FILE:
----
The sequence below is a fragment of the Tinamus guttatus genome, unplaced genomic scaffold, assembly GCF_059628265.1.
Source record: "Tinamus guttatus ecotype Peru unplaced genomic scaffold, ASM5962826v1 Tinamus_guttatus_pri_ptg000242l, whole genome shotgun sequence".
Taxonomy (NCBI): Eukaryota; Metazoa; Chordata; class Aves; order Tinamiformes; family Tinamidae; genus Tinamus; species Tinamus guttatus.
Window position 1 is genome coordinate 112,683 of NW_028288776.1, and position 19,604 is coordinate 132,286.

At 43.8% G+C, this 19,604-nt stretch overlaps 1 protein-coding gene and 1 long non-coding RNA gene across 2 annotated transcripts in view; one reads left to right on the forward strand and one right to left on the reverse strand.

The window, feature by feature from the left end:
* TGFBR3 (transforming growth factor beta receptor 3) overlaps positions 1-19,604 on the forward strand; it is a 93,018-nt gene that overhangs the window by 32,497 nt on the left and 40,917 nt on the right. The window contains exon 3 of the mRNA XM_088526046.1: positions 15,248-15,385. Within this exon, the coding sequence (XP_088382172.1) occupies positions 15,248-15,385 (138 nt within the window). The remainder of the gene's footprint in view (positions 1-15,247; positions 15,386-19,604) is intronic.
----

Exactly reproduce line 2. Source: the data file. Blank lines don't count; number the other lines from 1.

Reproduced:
Source record: "Tinamus guttatus ecotype Peru unplaced genomic scaffold, ASM5962826v1 Tinamus_guttatus_pri_ptg000242l, whole genome shotgun sequence".